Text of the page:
TIMELINE OF WORLD HISTORY
 

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History of the World in Objects and Art
Timeline
 

20 000BC      
1200BC 800 1455 1820
700BC 1070 1500 1840
350BC 1205 1530 1868
200BC 1260 1600 1890
100BC 1290 1685 1910
30 1350 1755 1920
600 1400 1800 1950
 
 
 
 
 
 
 
 
 
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History of the World in Objects and Art Timeline
 
 
 
EUROPE'S GERMANIC KINGDOMS

After the Roman Empire collapsed in the 5th century ce, many Germanic invaders, groups who had lived in Europe beyond the borders of the Empire, set up kingdoms across its former territory. These Germanic peoples had a distinctive culture and artistic tradition. Initially pagan, they gradually converted to Christianity.
 
The last Roman soldiers left England in 410 ce. After their departure, war-bands who crossed the North Sea from present-day Germany, Frisia, and Jutland pushed the Celtic kingdoms back towards the western and northern fringes of England and into Wales. The barbarian raiders—Angles, Saxons, and Jutes, collectively known as Anglo-Saxons—established kingdoms. These groups controlled much of England by the mid-7th century. The Anglo-Saxons brought a Germanic language, the distant ancestor of modern English, which displaced Latin, and followed their own pagan religion instead of the Christianity of the Roman Empire. Gradually, four Anglo-Saxon kingdoms absorbed the rest. As their rulers consolidated power, their courts developed the rudiments of a royal administration, issuing law-codes and charters.

In 597, the king of Kent converted to Christianity and, as the religion spread across the Anglo-Saxon kingdoms, artists produced fine illuminated manuscripts, especially Gospels and other devotional objects.

FRANKS AND GOTHS
In other parts of the former Roman Empire in the west, new groups filled the political void, but retained much of Roman culture. Germanic peoples such as the Eranks (in modern France and Belgium), the Visigoths (in Spain), and the Ostrogoths and Lombards (in Italy), set up kingdoms. In these areas the influence of Roman culture meant that cities were not abandoned and the invaders began to speak a variant of Latin rather than imposing their own language.
 
 
 
 
 
BELIEFS AND RITUALS
 
 
 
 
 
 
 
CLOTHING AND ADORNMENT
 
 
 
 
 
 
VIKING TRADERS AND RAIDERS

The Vikings were raiders from Scandinavia who terrorized the coastlines of northwestern Europe for three centuries, starting around 790. They attacked monasteries and exacted tributes, eventually seizing and setting up kingdoms of their own. The Vikings traded too, and explored the North Atlantic as far as Canada. They also produced art and literature of astounding beauty and power.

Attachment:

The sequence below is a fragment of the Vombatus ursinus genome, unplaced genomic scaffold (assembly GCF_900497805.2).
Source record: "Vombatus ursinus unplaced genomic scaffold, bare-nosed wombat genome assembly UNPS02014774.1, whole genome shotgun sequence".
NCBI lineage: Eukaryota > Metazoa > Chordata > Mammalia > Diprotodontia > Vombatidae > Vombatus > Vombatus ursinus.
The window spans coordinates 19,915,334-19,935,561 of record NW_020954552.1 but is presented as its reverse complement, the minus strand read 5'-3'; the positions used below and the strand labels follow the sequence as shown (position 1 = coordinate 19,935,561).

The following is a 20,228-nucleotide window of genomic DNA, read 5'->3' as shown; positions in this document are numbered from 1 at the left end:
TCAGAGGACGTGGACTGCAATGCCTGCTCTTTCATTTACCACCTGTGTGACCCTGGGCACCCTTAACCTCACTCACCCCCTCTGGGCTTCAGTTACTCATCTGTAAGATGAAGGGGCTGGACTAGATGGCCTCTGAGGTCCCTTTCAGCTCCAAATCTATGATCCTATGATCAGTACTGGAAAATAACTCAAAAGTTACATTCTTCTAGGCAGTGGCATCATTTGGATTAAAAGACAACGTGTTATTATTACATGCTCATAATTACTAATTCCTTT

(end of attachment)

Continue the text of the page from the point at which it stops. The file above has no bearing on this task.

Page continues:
Exactly why the Vikings erupted with such ferocity from modern Denmark, Sweden, and Norway is unclear. The tyranny of newly powerful kings, such as Harald Finehair of Norway (c.870-933), could have prompted young men to become raiders. Technical developments in shipbuilding and problems of overpopulation might also have played a part.

The Vikings sailed in sleek longships that could land in harbors without the need for beaches, and allowed them to penetrate far inland up rivers. They used longships in 793 to raid the monastery of Lindisfarne in the Anglo-Saxon kingdom of Northumbria. Within a few years, the Vikings were raiding Scotland, Ireland, and France. Attacking with only a few ships at the start, the Vikings mustered bigger armies by the middle of the 9th century. These forces conquered much of Anglo-Saxon England and threatened to do the same to France for a time.

THE VIKING EXPANSION
Adept sailors, the Vikings used the seaways as conduits for raids, exploration, and trade. Using the Faroe islands and Orkney and Shetland in Scotland as jumping-off points to explore the North Atlantic, they set up colonies in Iceland, Greenland, and even Newfoundland. They reached North America around 1000, almost five centuries before the Italian explorer Christopher Columbus. To the east, the Vikings traveled down the great rivers of Ukraine and Russia, establishing trading outposts and attacking the Byzantine capital, Constantinople.

GODS AND SAGAS

The Vikings were at first pagan, worshipping a pantheon of gods headed by Odin, the all-father. This one-eyed god sacrificed his sight in exchange for knowledge of runes— the ancient Viking script. Thor was popular among young men. The sound of his hammer—Mjolnir— striking home was said to be the cause of thunder. His T-shaped amulets adorned the necks of Viking warriors as they fought in the hope of a glorious mention in a saga or a seat in the afterlife at Odin's heavenly hall of Ragnarok.

Most of the surviving sagas are from Iceland. Evoking a world where a person's honor was all, they are one of the glories of medieval literature. They also describe how Viking society was organized and how the laws were implemented. Viking warriors lived in systems of surprising complexity, which gave rise to institutions such as the Althing in Iceland, the world's oldest parliament, founded in 930.


ART AND CHRISTIANITY